This new method of performing telerobotic surgery through remote manipulation has, of course, created many new challenges. One such challenge results from the fact that a portion of the electromechanical surgical manipulator will be in direct contact with the surgical instruments, and will also be positioned adjacent the operation site. Accordingly, the surgical manipulator may become contaminated during surgery and is typically disposed of or sterilized between operations. From a cost perspective, it would be preferable to sterilize the device. However, the servo motors, sensors, encoders, and electrical connections that are necessary to robotically control the motors typically cannot be sterilized using conventional methods, e.g., steam, heat and pressure, or chemicals, because the system parts would be damaged or destroyed in the sterilization process.
Yet another challenge with telerobotic surgery systems is that a surgeon will typically employ a large number of different surgical instruments during a procedure. Since the number of instrument holders are limited due to space constraints and cost, many of these surgical instruments will be attached and detached from the same instrument holder a number of times during an operation. In laparoscopic procedures, for example, the number of entry ports into the patient's abdomen is generally limited during the operation because of space constraints as well as a desire to avoid unnecessary incisions in the patient. Thus, a number of different surgical instruments will typically be introduced through the same trocar sleeve during the operation. Likewise, in open surgery, there is typically not enough room around the surgical site to position more than one or two surgical manipulators, and so the surgeon's assistant will be compelled to frequently remove instruments from the holder and exchange them with other surgical tools. However in the past, instrument holders have been difficult or cumbersome to use, requiring the use of both hands. Furthermore, past instrument holders have been required to be detached and sterilized after each procedure.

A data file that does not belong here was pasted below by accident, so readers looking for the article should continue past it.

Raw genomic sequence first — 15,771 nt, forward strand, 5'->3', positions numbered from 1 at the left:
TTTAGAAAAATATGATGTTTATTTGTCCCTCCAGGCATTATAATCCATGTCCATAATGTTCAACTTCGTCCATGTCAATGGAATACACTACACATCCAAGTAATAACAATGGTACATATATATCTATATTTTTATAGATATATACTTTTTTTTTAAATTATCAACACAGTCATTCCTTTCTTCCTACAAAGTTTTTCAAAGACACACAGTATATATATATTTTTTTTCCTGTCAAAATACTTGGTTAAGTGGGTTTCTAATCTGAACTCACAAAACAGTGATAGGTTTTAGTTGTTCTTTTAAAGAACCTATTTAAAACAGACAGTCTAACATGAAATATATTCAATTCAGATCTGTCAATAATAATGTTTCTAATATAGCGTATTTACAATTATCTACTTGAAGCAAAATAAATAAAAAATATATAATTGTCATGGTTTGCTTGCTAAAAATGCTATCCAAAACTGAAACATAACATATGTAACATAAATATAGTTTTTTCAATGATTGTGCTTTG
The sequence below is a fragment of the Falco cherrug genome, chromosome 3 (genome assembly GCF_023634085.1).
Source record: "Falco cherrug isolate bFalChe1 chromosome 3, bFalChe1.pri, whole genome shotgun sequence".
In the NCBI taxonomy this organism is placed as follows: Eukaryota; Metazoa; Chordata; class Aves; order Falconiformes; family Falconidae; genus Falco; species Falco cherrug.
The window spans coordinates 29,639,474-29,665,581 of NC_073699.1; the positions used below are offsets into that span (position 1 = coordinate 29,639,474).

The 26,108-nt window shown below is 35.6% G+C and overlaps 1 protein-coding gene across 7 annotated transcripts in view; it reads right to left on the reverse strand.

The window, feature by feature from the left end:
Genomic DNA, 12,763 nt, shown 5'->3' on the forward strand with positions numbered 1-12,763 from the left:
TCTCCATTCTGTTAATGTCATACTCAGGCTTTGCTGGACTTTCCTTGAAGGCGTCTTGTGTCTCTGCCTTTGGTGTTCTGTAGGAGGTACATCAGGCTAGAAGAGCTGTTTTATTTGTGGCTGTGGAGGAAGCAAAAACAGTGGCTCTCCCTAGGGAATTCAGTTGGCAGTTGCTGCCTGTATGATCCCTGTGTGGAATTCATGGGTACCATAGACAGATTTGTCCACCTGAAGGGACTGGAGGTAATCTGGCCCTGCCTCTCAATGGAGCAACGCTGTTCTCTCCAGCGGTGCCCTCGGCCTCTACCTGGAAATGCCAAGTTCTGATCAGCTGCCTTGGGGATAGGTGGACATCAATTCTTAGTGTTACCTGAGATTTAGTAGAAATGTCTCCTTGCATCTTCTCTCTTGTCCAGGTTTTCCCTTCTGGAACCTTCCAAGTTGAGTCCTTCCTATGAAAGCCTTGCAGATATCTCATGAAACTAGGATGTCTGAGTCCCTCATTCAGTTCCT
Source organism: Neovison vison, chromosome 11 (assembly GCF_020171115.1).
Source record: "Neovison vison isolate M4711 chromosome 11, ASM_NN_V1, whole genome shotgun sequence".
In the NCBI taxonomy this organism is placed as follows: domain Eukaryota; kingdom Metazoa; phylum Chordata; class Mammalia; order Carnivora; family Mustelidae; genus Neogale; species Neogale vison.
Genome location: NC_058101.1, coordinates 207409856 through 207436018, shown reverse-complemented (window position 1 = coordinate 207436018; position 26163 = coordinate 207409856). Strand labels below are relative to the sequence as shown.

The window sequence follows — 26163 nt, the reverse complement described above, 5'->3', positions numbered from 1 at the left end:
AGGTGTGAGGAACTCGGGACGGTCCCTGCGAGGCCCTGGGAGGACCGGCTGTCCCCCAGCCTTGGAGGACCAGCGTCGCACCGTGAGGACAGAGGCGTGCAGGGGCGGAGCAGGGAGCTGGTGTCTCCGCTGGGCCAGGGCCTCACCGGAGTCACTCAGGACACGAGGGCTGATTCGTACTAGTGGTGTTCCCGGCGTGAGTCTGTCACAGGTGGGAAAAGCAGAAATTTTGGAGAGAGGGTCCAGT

What is needed, therefore, are improved telerobotic systems and methods for remotely controlling surgical instruments at a surgical site on a patient. These systems and methods should be configured to minimize the need for sterilization to improve cost efficiency. In addition, these systems and methods should be designed to minimize instrument exchange time and difficulty during the surgical procedure. Accordingly, an accessory clamp and system for robotic surgery having improved efficiency and cost-effectiveness is highly desirable.
The present invention provides an advantageous system, apparatus, and method for clamping of surgical accessories used for telerobotic surgery.